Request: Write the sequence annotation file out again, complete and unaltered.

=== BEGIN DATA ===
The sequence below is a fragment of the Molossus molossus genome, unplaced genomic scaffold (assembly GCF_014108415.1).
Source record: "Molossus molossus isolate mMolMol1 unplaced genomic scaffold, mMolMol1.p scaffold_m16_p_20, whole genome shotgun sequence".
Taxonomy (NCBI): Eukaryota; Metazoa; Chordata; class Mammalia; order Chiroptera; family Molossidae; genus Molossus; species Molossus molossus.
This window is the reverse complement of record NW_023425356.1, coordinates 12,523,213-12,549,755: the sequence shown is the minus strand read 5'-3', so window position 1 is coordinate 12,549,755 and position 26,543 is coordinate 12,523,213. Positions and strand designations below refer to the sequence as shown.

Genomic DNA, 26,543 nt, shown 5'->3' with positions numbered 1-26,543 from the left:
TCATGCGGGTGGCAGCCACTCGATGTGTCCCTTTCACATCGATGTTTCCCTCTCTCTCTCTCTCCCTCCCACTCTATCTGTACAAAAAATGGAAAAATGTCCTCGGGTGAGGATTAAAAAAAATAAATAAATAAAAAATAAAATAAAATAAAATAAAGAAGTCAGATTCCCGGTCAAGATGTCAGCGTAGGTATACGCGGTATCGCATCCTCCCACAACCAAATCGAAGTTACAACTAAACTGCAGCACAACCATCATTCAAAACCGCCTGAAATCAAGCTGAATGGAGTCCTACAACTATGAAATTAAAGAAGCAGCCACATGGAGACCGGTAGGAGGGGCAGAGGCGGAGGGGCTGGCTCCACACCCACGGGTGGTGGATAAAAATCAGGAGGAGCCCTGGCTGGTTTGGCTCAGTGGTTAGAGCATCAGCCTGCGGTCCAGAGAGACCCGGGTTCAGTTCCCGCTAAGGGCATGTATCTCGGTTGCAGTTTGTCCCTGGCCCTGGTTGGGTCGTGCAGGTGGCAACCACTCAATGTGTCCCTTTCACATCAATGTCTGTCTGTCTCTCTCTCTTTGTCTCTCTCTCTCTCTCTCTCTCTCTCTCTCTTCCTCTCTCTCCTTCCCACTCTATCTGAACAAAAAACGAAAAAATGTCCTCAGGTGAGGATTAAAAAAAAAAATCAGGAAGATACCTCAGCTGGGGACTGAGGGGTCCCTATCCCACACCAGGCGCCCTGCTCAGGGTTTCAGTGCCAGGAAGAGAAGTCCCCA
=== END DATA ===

The sequence below is a fragment of the Molossus molossus genome, unplaced genomic scaffold (assembly GCF_014108415.1).
Source record: "Molossus molossus isolate mMolMol1 unplaced genomic scaffold, mMolMol1.p scaffold_m16_p_20, whole genome shotgun sequence".
Taxonomy (NCBI): Eukaryota; Metazoa; Chordata; class Mammalia; order Chiroptera; family Molossidae; genus Molossus; species Molossus molossus.
This window is the reverse complement of record NW_023425356.1, coordinates 12,523,213-12,549,755: the sequence shown is the minus strand read 5'-3', so window position 1 is coordinate 12,549,755 and position 26,543 is coordinate 12,523,213. Positions and strand designations below refer to the sequence as shown.

Genomic DNA, 26,543 nt, shown 5'->3' with positions numbered 1-26,543 from the left:
TCATGCGGGTGGCAGCCACTCGATGTGTCCCTTTCACATCGATGTTTCCCTCTCTCTCTCTCTCCCTCCCACTCTATCTGTACAAAAAATGGAAAAATGTCCTCGGGTGAGGATTAAAAAAAATAAATAAATAAAAAATAAAATAAAATAAAATAAAGAAGTCAGATTCCCGGTCAAGATGTCAGCGTAGGTATACGCGGTATCGCATCCTCCCACAACCAAATCGAAGTTACAACTAAACTGCAGCACAACCATCATTCAAAACCGCCTGAAATCAAGCTGAATGGAGTCCTACAACTATGAAATTAAAGAAGCAGCCACATGGAGACCGGTAGGAGGGGCAGAGGCGGAGGGGCTGGCTCCACACCCACGGGTGGTGGATAAAAATCAGGAGGAGCCCTGGCTGGTTTGGCTCAGTGGTTAGAGCATCAGCCTGCGGTCCAGAGAGACCCGGGTTCAGTTCCCGCTAAGGGCATGTATCTCGGTTGCAGTTTGTCCCTGGCCCTGGTTGGGTCGTGCAGGTGGCAACCACTCAATGTGTCCCTTTCACATCAATGTCTGTCTGTCTCTCTCTCTTTGTCTCTCTCTCTCTCTCTCTCTCTCTCTCTCTTCCTCTCTCTCCTTCCCACTCTATCTGAACAAAAAACGAAAAAATGTCCTCAGGTGAGGATTAAAAAAAAAAATCAGGAAGATACCTCAGCTGGGGACTGAGGGGTCCCTATCCCACACCAGGCGCCCTGCTCAGGGTTTCAGTGCCAGGAAGAGAAGTCCCCA